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Figure 2. Beams groups: (a) control group 1; (b) inclined 45° CFRP-group 2; (c) horizontal straight CFRP-group 3; (d) U-wrap CFRP-group 4.
Figure 2. Beams groups: (a) control group 1; (b) inclined 45° CFRP-group 2; (c) horizontal straight CFRP-group 3; (d) U-wrap CFRP-group 4.
Fibers 09 00087 g002aFibers 09 00087 g002b
Figure 3. Casting of beams.
Figure 3. Casting of beams.
Fibers 09 00087 g003aFibers 09 00087 g003b
Figure 4. Test setup.
Figure 4. Test setup.
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Figure 5. Failure modes of beams.
Figure 5. Failure modes of beams.
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Figure 6. Comparison between the experimental shear capacities for all beams.
Figure 6. Comparison between the experimental shear capacities for all beams.
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Figure 7. Experimental load–deflection curves for all beams: (a) inclined—group 2; (b) horizontal straight strips—group 2; (c) U-wrapped sheets—group 3.
Figure 7. Experimental load–deflection curves for all beams: (a) inclined—group 2; (b) horizontal straight strips—group 2; (c) U-wrapped sheets—group 3.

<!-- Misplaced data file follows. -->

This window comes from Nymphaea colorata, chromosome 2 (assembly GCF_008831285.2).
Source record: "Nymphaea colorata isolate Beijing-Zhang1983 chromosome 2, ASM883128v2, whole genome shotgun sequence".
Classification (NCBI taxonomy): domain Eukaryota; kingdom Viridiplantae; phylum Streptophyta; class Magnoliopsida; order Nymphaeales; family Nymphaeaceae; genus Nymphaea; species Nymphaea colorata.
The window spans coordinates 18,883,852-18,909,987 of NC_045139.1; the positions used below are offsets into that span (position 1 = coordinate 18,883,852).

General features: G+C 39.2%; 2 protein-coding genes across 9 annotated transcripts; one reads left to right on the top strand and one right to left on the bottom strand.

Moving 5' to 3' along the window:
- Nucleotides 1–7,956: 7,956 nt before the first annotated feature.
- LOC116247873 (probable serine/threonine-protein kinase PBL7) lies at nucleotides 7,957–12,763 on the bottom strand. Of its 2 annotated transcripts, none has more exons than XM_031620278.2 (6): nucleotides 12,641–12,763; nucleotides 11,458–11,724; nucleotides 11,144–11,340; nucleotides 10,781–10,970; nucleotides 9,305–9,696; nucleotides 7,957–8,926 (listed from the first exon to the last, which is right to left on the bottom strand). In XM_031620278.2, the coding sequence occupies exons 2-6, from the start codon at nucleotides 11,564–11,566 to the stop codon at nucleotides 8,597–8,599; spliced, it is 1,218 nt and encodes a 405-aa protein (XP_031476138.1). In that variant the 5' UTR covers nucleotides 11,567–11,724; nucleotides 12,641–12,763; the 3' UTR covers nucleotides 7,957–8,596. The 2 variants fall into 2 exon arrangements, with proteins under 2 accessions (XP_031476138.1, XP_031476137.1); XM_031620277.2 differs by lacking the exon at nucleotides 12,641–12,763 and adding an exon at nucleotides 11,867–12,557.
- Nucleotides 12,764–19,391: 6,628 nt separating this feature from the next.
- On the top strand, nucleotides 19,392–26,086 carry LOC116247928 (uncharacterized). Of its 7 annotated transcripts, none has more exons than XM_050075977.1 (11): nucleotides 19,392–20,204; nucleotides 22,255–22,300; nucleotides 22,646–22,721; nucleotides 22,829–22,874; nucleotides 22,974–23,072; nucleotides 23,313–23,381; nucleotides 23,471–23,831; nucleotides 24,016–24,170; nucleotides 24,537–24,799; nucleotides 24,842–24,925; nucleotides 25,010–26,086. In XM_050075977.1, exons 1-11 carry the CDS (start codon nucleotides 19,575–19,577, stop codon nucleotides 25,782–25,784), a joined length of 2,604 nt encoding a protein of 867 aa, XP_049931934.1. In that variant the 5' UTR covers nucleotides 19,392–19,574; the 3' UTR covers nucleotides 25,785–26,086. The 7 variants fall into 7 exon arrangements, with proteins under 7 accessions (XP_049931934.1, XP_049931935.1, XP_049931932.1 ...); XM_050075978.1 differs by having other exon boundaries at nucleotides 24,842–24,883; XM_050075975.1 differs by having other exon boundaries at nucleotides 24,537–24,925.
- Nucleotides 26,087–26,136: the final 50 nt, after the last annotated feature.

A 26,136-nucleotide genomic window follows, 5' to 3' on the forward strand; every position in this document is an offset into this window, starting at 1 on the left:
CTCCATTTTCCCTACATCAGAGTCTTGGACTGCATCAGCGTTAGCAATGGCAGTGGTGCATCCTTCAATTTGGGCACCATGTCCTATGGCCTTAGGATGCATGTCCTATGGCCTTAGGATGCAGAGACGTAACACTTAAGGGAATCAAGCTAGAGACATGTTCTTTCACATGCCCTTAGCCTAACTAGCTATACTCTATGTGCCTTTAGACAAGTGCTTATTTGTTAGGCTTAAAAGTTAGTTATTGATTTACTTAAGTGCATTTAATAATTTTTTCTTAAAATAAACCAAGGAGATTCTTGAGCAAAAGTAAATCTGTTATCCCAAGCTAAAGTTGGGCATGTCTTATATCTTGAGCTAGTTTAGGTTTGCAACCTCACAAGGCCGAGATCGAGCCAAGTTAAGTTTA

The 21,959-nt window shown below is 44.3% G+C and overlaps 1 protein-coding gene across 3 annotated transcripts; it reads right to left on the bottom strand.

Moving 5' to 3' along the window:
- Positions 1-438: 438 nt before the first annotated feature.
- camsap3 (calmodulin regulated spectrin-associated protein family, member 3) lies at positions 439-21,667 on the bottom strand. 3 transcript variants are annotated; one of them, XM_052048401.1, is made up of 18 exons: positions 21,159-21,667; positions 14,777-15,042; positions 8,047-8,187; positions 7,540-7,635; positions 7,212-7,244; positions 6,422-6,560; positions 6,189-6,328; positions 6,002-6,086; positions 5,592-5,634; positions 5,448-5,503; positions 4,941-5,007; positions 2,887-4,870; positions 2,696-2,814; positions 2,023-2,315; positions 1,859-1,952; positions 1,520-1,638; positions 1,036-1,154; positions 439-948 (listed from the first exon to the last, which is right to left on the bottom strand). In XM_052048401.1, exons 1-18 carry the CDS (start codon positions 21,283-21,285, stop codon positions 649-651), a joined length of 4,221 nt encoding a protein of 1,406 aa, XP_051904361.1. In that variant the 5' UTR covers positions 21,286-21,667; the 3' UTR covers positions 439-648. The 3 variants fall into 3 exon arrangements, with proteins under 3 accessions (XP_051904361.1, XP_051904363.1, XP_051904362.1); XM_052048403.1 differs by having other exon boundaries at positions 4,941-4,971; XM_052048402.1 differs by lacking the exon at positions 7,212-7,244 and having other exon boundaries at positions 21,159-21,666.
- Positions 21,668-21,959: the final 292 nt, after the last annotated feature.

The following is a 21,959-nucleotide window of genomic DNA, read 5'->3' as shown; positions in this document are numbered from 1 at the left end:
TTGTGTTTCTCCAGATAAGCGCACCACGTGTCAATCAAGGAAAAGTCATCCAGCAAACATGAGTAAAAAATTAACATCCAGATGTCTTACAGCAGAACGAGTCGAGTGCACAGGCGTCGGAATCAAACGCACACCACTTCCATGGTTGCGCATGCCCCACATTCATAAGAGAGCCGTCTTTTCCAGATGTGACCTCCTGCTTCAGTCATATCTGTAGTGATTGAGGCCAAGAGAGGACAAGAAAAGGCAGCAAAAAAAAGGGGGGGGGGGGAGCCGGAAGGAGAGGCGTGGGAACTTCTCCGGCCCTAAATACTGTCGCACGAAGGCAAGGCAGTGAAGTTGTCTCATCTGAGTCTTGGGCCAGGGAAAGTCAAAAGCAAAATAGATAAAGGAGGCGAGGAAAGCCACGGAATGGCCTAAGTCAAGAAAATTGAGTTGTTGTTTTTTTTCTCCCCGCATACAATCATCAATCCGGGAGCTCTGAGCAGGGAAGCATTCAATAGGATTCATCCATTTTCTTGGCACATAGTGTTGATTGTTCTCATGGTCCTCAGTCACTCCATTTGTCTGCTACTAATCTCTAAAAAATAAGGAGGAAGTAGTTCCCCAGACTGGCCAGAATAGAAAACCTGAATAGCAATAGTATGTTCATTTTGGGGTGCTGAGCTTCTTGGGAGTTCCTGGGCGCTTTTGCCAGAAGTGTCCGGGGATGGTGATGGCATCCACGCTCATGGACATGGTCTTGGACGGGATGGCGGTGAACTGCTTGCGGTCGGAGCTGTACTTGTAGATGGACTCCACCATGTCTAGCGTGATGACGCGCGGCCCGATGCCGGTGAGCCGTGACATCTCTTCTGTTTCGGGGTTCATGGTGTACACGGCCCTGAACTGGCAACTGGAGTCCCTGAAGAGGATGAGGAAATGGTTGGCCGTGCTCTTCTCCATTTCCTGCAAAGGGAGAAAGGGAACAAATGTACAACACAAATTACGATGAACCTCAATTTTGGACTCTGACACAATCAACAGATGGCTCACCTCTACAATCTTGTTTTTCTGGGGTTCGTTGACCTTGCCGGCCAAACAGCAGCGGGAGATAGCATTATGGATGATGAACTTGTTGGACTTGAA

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Figure 8. Deflection along the beams’ length.
Figure 8. Deflection along the beams’ length.
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Table 1. Cement technical data.
Table 1. Cement technical data.
RequirementResult (%)Standard Values
MinMaxMinMax
Fineness (Blaine) (cm2/g)45005000
Soundness (mm)0.52 10
Initial setting time (min)13016560
Table 2. Concrete mix design.
Table 2. Concrete mix design.
Cement (kg/m3)Water (kg/m3)Coarse Aggregates (kg/m3)Fine Aggregates (kg/m3)
3751801042.97754.178
Table 3. Technical information of steel.
Table 3. Technical information of steel.
Tested Average Yield Stress (MPa)Tested Average Ultimate Stress (MPa)Elastic Modulus (GPa)Elongation
55068020014
Table 4. CFRP technical data.
Table 4. CFRP technical data.
PropertyMasterBrace LAMMasterBrace FIP
Modulus of elasticity (GPa)>210230
Tensile strength (GPa)>2.84.9
Density (g/cm3)1.61.76
Thickness (mm)1.40.166
Table 5. MasterBrace ADH 2200 properties.
Table 5. MasterBrace ADH 2200 properties.
PropertyValue
Compressive Strength at 25 °C (BS 6319 part 2)day 140 MPa
day 765 MPa
Flexural strength at 25 °C (ASTM C 580 part 7)day 720 MPa
Tensile Strength at 25 °C (BS 6319 Part 7)day 710 MPa
Pot life in Minutes at 25 °C50
at 40 °C30
Recoat time in Hoursat 25 °C8
at 40 °C6
Bond Strength<2 MPa (concrete failure)
Setting time at 25 °C12 h
Meets the requirements of ASTM C881 Type 1 Grade 3 Class B & C
Table 6. MasterBrace SAT 4500 properties.
Table 6. MasterBrace SAT 4500 properties.
PropertyValue
Product ChemistryMasterBrace® SAT 4500 Part A Epoxy Resin
MasterBrace® SAT 4500 Part BEpoxy Hardener